The folks at PFF have also come to the conclusion that pressures are more of a quarterback stat than an indictment on offensive line play. Burrow and other new-age passers also have the ability to move out of the pocket as much as navigate upwards inside of it.

Essentially, if your quarterback is taking a blindside hit in the year 2020, it’s likely his fault. Even if you can visually see the pressure when it’s coming from your right, it’s still damaging to the play as a whole. The rarity of a quarterback being completely unaware of an oncoming blindside rusher is extreme nowadays.

What the Bengals should do

This seems simple. If the Bengals feel as if Williams is better than Johnson, they should naturally want him to play the more important position. Based on what we know, that position is right tackle. It doesn’t mean that they can get away with a crummy pass protector at left tackle, but the mindset regarding which position is more vital needs to be flipped in today’s climate.

We know Johnson has only played left tackle in meaningful NFL games and hasn’t played right tackle since 2016 at Florida. Coincidentally, Williams hasn’t played right tackle since that same year in the same collegiate conference. He was an 18-year old true freshman protecting quarterback Jalen Hurts’ frontside while future second-round pick Cam Robinson guarded Hurts’ blindside.

His production at that age against SEC defenses in a 15-game season culminating in a National Championship appearance was nothing short of impressive.

Robinson left to be drafted by the Jaguars and Williams was moved to left tackle, where he would start the last 29 games of his amateur career. He was obviously tremendous at that spot as well, but it’s also the last we’ve seen of Williams. He’s yet to even take a training camp rep with the Bengals.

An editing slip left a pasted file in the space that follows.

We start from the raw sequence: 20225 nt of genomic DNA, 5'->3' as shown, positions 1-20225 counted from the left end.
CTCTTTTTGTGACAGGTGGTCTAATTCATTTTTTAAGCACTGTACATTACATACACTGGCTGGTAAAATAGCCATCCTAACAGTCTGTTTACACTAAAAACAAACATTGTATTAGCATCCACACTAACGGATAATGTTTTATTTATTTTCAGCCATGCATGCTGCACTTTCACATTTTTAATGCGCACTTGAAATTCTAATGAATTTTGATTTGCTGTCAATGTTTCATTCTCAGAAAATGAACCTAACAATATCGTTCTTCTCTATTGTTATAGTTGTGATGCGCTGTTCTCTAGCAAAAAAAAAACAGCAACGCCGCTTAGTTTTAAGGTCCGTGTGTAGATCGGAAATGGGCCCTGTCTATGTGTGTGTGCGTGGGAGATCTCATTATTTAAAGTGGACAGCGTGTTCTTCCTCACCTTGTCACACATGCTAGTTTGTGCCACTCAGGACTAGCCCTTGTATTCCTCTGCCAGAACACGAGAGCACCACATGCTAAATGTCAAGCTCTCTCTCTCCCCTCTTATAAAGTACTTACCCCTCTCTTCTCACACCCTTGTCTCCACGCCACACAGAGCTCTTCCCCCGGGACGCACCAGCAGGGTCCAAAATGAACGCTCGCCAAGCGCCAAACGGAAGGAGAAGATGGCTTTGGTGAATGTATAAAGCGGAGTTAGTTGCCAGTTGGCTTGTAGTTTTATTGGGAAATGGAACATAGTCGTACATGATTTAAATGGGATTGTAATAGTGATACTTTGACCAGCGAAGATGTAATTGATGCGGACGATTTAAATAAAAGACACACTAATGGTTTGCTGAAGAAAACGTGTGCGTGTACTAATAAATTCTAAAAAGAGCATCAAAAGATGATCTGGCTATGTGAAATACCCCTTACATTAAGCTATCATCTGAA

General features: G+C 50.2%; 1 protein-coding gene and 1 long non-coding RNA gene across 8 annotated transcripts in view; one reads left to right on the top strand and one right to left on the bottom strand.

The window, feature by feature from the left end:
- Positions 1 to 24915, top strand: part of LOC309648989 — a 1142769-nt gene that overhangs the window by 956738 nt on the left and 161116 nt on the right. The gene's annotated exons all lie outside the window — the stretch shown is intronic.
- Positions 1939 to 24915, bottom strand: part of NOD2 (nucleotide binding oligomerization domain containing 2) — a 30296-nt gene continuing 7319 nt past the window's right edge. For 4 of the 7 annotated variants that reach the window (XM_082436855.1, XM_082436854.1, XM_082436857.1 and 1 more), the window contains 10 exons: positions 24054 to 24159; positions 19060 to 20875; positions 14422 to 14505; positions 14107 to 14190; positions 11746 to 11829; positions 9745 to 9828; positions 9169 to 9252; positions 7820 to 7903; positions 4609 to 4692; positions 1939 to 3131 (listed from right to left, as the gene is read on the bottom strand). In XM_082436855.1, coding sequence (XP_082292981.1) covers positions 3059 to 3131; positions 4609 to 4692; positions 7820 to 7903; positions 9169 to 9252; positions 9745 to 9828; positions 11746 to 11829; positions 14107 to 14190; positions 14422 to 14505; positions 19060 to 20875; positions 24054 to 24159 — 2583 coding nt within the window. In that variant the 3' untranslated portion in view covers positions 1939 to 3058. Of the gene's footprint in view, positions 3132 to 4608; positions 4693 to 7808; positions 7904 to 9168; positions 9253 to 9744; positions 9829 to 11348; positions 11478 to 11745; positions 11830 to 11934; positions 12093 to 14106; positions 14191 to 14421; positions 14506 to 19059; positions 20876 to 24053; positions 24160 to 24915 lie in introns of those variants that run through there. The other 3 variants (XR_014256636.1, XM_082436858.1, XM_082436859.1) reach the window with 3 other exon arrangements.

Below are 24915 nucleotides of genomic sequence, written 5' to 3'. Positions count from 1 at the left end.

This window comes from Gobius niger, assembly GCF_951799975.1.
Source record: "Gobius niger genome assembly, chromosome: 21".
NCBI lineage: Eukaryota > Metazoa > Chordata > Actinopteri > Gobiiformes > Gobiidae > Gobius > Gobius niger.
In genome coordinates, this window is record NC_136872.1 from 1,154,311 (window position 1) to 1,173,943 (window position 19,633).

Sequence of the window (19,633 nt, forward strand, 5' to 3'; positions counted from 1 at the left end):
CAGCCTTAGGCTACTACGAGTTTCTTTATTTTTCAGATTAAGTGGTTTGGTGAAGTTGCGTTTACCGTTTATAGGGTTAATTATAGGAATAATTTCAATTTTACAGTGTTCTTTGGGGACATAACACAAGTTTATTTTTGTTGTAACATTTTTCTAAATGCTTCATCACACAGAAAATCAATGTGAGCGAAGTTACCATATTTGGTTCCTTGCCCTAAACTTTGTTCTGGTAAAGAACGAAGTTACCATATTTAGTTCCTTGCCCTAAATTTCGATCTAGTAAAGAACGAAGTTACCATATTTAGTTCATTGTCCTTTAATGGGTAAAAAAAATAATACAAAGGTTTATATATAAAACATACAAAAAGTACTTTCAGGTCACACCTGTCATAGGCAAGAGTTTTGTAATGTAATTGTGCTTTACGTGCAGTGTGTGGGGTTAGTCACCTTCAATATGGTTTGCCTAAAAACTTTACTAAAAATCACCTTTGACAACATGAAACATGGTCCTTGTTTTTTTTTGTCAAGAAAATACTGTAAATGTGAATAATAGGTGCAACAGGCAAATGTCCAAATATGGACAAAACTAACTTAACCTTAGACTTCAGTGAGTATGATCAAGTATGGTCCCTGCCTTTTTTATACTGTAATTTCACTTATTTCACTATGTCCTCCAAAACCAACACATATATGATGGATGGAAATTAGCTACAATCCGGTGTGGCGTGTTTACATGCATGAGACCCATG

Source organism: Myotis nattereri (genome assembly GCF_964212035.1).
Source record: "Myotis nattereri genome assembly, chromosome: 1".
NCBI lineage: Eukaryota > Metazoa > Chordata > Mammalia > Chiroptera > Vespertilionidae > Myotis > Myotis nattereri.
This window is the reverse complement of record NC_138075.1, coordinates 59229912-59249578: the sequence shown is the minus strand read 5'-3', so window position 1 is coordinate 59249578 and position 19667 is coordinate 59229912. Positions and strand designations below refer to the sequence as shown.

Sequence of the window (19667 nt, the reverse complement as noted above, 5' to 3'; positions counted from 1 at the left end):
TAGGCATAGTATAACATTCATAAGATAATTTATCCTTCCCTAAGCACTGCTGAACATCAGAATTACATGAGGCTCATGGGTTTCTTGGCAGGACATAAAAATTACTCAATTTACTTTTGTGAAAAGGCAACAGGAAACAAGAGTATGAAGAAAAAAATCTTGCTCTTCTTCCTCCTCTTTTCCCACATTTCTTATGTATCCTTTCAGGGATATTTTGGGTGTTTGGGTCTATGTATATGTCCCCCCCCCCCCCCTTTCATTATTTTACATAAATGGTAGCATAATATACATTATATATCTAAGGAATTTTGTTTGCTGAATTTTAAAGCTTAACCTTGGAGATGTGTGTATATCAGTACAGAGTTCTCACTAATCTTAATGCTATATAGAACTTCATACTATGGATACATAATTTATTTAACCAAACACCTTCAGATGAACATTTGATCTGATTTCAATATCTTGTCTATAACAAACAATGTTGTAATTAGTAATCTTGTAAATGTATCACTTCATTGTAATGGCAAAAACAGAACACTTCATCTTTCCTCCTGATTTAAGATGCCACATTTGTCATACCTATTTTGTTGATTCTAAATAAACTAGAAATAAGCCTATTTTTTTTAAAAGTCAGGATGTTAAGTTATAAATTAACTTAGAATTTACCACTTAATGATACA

Why is it out of the question for him be anything but a left tackle? It’s been years since he played right tackle, but it’s been well over a year since he’s played left tackle. His slate is very much clean as a professional. He has muscle memory from playing both positions.

And it’s not like Johnson can’t play right tackle. Like Williams and most NFL tackles, he’s capable of playing both spots. But we’ve at least seen him at left tackle and the results were encouraging; albeit with a limited sample size.

The Bengals, like any other team, have initial scouting reports on players from when they first entered the league. We have every reason to believe that they evaluated Williams as a left tackle and Johnson as a right tackle. Even though they’ve played Johnson at left tackle out of necessity, they may still feel comfortable in their evaluation and projection of him at right tackle.

That’s understandable. But if they’re comfortable with both tackles playing either side and they possess a conviction that one is better than the other, it’s the smarter move to play the better one at right tackle. Whenever teams are allowed to practice together, the plan should be to institute this strategy and see how it unfolds.

Maybe Williams is a better left tackle than he is a right tackle. Maybe it’s vice versa for Johnson. If that’s the case, switch them back and move on from there. They need to find out as soon as possible to establish continuity.

In the defense of value, the narrative about left and right tackles needs to change. Making Williams the future at right tackle would go a long way of doing that, and the Bengals would undoubtedly reap the benefits.

One more thing: if this works, this should officially put Bobby Hart on the bench for good. Think on that.